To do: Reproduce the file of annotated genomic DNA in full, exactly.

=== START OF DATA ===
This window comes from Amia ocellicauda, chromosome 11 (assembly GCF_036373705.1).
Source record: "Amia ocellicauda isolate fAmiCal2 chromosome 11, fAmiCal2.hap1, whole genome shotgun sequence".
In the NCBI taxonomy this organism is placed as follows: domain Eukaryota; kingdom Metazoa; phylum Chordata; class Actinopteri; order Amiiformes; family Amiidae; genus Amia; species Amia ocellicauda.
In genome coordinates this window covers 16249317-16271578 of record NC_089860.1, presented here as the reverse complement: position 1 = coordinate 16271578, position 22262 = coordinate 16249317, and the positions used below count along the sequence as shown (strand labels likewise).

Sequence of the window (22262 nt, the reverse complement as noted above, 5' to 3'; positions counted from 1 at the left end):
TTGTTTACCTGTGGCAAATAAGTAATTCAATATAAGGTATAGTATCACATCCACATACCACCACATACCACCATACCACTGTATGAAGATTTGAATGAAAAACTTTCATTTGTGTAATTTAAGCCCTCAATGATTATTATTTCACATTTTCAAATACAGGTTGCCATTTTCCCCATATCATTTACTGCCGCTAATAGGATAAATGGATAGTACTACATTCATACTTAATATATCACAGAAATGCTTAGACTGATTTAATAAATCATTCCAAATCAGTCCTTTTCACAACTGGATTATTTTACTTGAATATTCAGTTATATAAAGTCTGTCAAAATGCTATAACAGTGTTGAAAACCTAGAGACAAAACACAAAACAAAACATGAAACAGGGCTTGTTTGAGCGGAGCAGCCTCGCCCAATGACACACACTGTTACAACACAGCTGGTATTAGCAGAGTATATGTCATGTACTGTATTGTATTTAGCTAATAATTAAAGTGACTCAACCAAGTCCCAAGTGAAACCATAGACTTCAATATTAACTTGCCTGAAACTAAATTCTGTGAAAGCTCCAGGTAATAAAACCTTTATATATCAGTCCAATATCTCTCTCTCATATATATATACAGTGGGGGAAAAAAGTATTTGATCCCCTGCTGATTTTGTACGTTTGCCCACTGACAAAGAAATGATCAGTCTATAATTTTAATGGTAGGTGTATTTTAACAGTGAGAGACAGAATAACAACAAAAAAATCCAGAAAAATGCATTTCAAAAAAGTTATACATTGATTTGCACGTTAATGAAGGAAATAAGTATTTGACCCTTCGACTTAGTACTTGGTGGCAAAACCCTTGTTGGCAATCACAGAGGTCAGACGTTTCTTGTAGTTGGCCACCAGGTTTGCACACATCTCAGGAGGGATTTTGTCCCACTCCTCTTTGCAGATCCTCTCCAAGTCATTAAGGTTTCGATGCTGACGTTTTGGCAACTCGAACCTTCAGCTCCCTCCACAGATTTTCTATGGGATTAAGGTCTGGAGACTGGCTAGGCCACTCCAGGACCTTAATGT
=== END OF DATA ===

This window comes from Amia ocellicauda, chromosome 11 (assembly GCF_036373705.1).
Source record: "Amia ocellicauda isolate fAmiCal2 chromosome 11, fAmiCal2.hap1, whole genome shotgun sequence".
In the NCBI taxonomy this organism is placed as follows: domain Eukaryota; kingdom Metazoa; phylum Chordata; class Actinopteri; order Amiiformes; family Amiidae; genus Amia; species Amia ocellicauda.
In genome coordinates this window covers 16249317-16271578 of record NC_089860.1, presented here as the reverse complement: position 1 = coordinate 16271578, position 22262 = coordinate 16249317, and the positions used below count along the sequence as shown (strand labels likewise).

Sequence of the window (22262 nt, the reverse complement as noted above, 5' to 3'; positions counted from 1 at the left end):
TTGTTTACCTGTGGCAAATAAGTAATTCAATATAAGGTATAGTATCACATCCACATACCACCACATACCACCATACCACTGTATGAAGATTTGAATGAAAAACTTTCATTTGTGTAATTTAAGCCCTCAATGATTATTATTTCACATTTTCAAATACAGGTTGCCATTTTCCCCATATCATTTACTGCCGCTAATAGGATAAATGGATAGTACTACATTCATACTTAATATATCACAGAAATGCTTAGACTGATTTAATAAATCATTCCAAATCAGTCCTTTTCACAACTGGATTATTTTACTTGAATATTCAGTTATATAAAGTCTGTCAAAATGCTATAACAGTGTTGAAAACCTAGAGACAAAACACAAAACAAAACATGAAACAGGGCTTGTTTGAGCGGAGCAGCCTCGCCCAATGACACACACTGTTACAACACAGCTGGTATTAGCAGAGTATATGTCATGTACTGTATTGTATTTAGCTAATAATTAAAGTGACTCAACCAAGTCCCAAGTGAAACCATAGACTTCAATATTAACTTGCCTGAAACTAAATTCTGTGAAAGCTCCAGGTAATAAAACCTTTATATATCAGTCCAATATCTCTCTCTCATATATATATACAGTGGGGGAAAAAAGTATTTGATCCCCTGCTGATTTTGTACGTTTGCCCACTGACAAAGAAATGATCAGTCTATAATTTTAATGGTAGGTGTATTTTAACAGTGAGAGACAGAATAACAACAAAAAAATCCAGAAAAATGCATTTCAAAAAAGTTATACATTGATTTGCACGTTAATGAAGGAAATAAGTATTTGACCCTTCGACTTAGTACTTGGTGGCAAAACCCTTGTTGGCAATCACAGAGGTCAGACGTTTCTTGTAGTTGGCCACCAGGTTTGCACACATCTCAGGAGGGATTTTGTCCCACTCCTCTTTGCAGATCCTCTCCAAGTCATTAAGGTTTCGATGCTGACGTTTTGGCAACTCGAACCTTCAGCTCCCTCCACAGATTTTCTATGGGATTAAGGTCTGGAGACTGGCTAGGCCACTCCAGGACCTTAATGT